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Fiber Therapy For Constipation

The average American eats only 10 to 15 grams (g) of fiber daily (Slavin 1987). Typical recommendations are 20 to 35 g of dietary fiber daily (Marlett 2002). Fiber is excellent for overall intestinal health and alleviating chronic constipation. Although humans cannot digest fiber, the 5 pounds of friendly bacteria present in our digestive tract use fiber for fermentation and production of useful short-chain fatty acids that the cells of the intestine use for energy.

Most foods contain a mixture of soluble and insoluble fiber. Both are important in treating constipation. Soluble fiber is contained in oats, apples, lentils, barley, breads, and cereals. It is able to mix evenly with water, forming a soft gel. Insoluble fiber is contained in raw wheat bran, other whole grains, fruits and vegetables. It mixes unevenly with water, forming a soft pulp. The body does not absorb soluble or insoluble fiber during digestion. Fiber contributes volume to the stool mass, making it easier for the colon to push and propel larger and softer stools out of the body. Insoluble fiber encourages contraction of the colon.

Both fiber types contribute volume to individual stool masses. A larger mass of stool is easier for the colon to push against and propel, so larger, softer stools are easier to move and pass.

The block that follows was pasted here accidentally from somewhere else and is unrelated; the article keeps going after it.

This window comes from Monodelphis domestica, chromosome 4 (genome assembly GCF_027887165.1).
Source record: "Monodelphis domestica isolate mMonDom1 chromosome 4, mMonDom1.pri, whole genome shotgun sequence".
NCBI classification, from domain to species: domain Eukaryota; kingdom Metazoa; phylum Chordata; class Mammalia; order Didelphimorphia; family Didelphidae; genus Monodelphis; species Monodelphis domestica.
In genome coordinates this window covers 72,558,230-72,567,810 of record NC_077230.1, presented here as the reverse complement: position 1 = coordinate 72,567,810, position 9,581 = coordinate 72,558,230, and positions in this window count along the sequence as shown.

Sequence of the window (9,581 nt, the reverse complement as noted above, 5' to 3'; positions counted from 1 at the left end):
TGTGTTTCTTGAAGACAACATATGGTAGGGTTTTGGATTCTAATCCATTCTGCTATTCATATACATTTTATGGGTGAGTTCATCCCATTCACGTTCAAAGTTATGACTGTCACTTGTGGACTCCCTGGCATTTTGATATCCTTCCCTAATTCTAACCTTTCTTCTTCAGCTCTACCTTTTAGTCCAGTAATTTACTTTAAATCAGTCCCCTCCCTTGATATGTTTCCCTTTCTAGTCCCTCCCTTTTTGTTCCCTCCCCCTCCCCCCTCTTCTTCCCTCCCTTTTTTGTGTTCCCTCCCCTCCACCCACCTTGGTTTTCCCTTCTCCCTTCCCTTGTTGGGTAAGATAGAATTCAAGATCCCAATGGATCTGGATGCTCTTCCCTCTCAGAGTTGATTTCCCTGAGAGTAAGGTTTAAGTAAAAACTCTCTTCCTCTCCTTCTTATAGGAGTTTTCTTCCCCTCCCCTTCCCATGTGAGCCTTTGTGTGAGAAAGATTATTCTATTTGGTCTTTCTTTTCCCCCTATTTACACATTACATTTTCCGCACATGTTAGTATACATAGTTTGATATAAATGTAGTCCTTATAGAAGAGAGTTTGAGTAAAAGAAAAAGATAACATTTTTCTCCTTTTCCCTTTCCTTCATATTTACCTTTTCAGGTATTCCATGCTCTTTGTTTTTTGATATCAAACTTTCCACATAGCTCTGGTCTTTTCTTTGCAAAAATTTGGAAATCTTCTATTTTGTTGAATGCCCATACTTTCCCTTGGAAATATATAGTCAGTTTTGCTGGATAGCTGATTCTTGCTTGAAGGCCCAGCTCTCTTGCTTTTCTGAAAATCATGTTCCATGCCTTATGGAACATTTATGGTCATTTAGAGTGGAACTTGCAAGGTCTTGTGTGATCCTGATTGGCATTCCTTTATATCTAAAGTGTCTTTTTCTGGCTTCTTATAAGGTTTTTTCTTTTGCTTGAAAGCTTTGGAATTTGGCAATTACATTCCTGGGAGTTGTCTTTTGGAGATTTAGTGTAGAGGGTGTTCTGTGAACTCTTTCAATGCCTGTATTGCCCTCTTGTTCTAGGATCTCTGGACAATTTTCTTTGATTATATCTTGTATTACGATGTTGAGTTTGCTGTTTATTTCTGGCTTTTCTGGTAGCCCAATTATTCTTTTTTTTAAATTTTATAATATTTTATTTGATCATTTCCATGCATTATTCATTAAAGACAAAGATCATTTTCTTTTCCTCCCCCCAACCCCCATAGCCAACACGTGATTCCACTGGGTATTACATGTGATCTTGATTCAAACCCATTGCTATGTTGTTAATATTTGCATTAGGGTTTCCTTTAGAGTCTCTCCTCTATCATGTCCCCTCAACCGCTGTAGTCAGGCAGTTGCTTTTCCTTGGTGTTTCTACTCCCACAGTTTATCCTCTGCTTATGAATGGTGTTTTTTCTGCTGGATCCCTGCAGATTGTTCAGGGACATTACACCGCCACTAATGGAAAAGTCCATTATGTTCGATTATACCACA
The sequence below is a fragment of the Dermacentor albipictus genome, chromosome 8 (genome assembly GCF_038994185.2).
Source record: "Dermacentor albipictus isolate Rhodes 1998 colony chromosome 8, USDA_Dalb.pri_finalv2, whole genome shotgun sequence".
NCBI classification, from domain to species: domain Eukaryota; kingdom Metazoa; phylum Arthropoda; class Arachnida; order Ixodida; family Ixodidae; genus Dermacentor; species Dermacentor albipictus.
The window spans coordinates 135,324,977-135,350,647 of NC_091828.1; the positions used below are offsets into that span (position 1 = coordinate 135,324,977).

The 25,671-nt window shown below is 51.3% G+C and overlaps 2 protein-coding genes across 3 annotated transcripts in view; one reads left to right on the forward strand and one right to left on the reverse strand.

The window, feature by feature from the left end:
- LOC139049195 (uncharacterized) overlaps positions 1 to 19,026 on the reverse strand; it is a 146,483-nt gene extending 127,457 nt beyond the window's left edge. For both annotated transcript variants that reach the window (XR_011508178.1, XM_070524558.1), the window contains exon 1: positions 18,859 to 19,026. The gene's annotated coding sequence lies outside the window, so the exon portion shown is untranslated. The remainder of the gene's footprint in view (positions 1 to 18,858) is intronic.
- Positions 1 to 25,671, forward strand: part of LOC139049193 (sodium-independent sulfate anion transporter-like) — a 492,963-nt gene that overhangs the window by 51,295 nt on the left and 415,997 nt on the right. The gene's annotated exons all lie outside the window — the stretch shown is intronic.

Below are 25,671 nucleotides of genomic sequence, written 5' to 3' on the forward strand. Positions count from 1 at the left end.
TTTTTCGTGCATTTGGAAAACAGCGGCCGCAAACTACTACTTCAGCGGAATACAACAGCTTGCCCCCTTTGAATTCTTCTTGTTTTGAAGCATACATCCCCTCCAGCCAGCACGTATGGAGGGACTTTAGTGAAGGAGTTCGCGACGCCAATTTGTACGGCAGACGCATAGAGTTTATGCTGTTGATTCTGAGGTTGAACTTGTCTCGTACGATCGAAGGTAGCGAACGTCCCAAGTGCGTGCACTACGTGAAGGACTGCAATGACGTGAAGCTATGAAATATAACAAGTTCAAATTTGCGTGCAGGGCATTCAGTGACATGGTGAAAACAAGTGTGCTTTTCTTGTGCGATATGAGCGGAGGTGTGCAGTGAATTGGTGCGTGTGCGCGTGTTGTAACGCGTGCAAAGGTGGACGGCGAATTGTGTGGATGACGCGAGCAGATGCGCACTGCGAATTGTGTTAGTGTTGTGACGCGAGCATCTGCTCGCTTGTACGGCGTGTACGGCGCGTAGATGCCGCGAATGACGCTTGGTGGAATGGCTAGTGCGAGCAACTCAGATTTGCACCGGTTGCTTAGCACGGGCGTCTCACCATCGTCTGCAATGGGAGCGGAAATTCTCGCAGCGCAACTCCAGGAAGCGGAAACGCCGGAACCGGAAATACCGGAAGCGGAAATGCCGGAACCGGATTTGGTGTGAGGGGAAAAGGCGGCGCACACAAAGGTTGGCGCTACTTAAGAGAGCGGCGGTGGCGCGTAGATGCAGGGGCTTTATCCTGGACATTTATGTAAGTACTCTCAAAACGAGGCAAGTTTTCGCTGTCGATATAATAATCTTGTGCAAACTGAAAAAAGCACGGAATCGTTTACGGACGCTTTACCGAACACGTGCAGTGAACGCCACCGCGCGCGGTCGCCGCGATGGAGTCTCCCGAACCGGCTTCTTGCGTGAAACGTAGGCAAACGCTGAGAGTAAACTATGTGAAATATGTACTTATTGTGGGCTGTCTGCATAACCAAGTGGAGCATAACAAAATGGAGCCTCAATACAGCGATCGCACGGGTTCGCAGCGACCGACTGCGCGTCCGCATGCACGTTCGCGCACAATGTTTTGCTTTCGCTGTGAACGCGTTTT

The following supplements may succeed at moving the bowels when regular fiber supplements fail to correct chronic constipation:

Chitosan. Chitosan is a fiber composed of chitin, a component of the shell of shellfish. Chitosan has the ability to bind fat from food in the stomach and the intestines. When fat content in the bowel increases, it makes the feces soft and smooth. If you do not obtain results from other commonly used fiber sources, six 500-milligram (mg) capsules of chitosan along with 1,000 mg of vitamin C before each meal may help alleviate constipation. Ascorbic acid (vitamin C) helps transform chitosan in the stomach and intestine into a fat-absorbing gel. Chitosan should not be used by people who have shellfish allergies.

Glucomannan. Glucomannan is a water-soluble dietary fiber derived from the konjac root (Amorphophallus konjac). Glucomannan is considered a bulk-forming laxative that promotes a larger, bulkier stool (Marsicano 1995). Glucomannan generally helps produce a bowel movement within 12 to 24 hours.

Constipation is frequently encountered during pregnancy. A preparation of lactulose and glucomannan is effective and well-tolerated in pregnant women. Pregnant women with constipation who were treated with a preparation of 3 to 6 g of glucomannan and 8 to 16 g of lactulose twice daily for 1 to 3 months showed a return of normal frequency of evacuations. The formula also helped control weight gain (Signorelli 1996).

In one study, laxative use was significantly reduced in a long-term care facility when an interdisciplinary program was implemented based on prevention and health promotion. Specifically, increased fluid and fiber intake, timely toileting habits, and regular activity or exercise led to a 50 percent reduction in the number of patients receiving laxatives (Benton 1997).